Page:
Here’s my vest….maybe I’ll finish it today and spit my tongue out at the yardwork!

Heck, it will be there tomorrow….I know my yardwork fairy isn’t comin!

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Nice foot too!

In A Pickle

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It’s that time of year again when the cuc’s are piling up. We love making brined pickles following the recipe in Wild Fermentation by Sandor Katz. It’s a very easy and simple process and so much more healthy for you than vinegar pickles. They keep in the frig for….well let’s just say, our 3 gallons lasted a year! Don’t throw out the brine either. It’s full of goodness and is so yummy to drink! The garlic after being brined and sitting for a long time looses it’s bite and is very good to eat.

For 1 Gallon it’s basically: 6 Tbsp Sea Salt dissolved in water, 3-4 heads of garlic peeled, a couple flowering heads of dill, a bunch of grape, oak or cherry leaves, washed cuc’s and I use red pepper flakes instead of Sandor’s suggested black peppercorns. Pack them in a clean jar with the cuc’s on top of everything and then pour the salt brine water over them. If they need to be weighed down then place something on them to hold the cuc’s below the water line. Place a cloth over the top and leave in a cool place for as many days as you like to achieve the desired tartness. We like ours at 3 days.

These pickles are a hit. Ben always serves them up and tells his friends that these are the best pickles they will ever taste. Sure enough they can’t stop talking about them. They are so good!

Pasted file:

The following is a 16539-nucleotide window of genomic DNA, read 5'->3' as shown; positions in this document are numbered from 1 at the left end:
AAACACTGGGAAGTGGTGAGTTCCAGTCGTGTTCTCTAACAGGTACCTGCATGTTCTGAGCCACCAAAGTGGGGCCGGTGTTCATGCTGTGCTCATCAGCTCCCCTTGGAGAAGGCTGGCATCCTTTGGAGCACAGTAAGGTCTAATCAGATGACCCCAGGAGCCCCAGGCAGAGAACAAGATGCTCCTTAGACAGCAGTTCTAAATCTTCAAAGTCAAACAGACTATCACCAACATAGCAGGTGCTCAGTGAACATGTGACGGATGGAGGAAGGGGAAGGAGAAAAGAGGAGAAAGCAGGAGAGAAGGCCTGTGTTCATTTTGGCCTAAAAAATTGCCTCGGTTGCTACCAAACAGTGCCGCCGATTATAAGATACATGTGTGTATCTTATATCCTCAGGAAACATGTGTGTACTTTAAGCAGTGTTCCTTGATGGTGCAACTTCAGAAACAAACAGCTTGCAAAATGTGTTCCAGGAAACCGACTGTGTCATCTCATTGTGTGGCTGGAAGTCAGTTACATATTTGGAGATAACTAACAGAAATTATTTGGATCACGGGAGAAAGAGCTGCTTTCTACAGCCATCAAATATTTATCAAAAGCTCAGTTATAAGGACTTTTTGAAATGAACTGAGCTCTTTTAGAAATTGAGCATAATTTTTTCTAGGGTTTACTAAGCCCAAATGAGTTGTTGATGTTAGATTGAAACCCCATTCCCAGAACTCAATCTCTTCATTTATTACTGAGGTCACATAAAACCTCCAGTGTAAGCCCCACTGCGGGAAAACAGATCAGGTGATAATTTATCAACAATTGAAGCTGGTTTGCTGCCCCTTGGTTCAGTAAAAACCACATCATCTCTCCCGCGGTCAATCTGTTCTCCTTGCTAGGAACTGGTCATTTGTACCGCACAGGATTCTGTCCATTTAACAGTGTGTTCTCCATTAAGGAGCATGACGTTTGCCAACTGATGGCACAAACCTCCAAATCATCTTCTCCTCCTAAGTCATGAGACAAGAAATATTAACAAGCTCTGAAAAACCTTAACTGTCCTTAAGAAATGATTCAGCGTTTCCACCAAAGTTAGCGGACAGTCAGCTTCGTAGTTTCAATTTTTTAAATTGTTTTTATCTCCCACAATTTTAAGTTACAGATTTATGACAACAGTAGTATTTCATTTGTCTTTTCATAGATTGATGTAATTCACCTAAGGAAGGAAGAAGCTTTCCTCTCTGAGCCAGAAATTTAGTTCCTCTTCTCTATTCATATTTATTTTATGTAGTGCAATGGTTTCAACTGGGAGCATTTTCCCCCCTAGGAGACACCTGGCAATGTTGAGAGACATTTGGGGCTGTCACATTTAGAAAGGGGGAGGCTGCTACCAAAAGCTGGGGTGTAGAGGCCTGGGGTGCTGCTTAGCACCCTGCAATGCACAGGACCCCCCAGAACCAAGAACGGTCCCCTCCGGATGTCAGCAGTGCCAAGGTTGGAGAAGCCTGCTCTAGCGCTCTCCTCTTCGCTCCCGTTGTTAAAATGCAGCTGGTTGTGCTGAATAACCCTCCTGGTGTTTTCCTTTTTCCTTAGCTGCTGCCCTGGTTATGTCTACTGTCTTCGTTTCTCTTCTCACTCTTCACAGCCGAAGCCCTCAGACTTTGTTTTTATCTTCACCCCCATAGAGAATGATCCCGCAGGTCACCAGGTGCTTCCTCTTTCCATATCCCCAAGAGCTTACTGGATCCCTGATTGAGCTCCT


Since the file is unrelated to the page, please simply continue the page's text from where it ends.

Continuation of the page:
Hot Off The Press

My friend Amanda Rose finished her long awaited book, Rebuild From Depression. It’s available now on her website for $19.97 and the shipping is free. I ordered my copy as soon as it was available. I’m looking forward to posting another piece on the book after I’ve had time to read it. So much of what I learned from Amanda helped me with my battle against chronic Lyme Disease. Although the book is based on Amanda’s unfortunate tangle with postpartum depression, the facts and the research are applicable for everyone with a brain!

Why not order your copy today??? Why wait until you are in that uphill climb out of a mucky muddy pit. Learn now how to achieve and maintain the mental health needed to battle depression. In our stressful society we all need whatever help we can get….I sure do.

My daily routine always includes a healthy swig of Cod Liver Oil and plenty of grassfed butter. Nutrient dense foods loaded with Omega-3 are high on my list. One really great thing I learned from Amanda, was about Phytic Acid. This was the key that unlocked my life again to grains. And she offers a free e-course if you’d like to learn more. Yes, I said, FREE.

Why not pop on over and visit Rebuild From Depression and learn about the mysteries to the food you eat. Her mom, Jeanie Rose does wonderful little cooking videos, plus she has her own website called, Pray The Scriptures.

Some of my most memorable posts by Amanda are; Rugged Mountain Woman, Poison Oak Relief Anyone?, Apparently I Can Survive AnythingA Eulogy Written on a Country Pasture: Rest in Peace Vancer Eyk Organic Dairy, and I Met My Meat (I love the license plate). Those are just a few that stick out in my mind over the past couple years since I’ve been visiting Amanda on her website.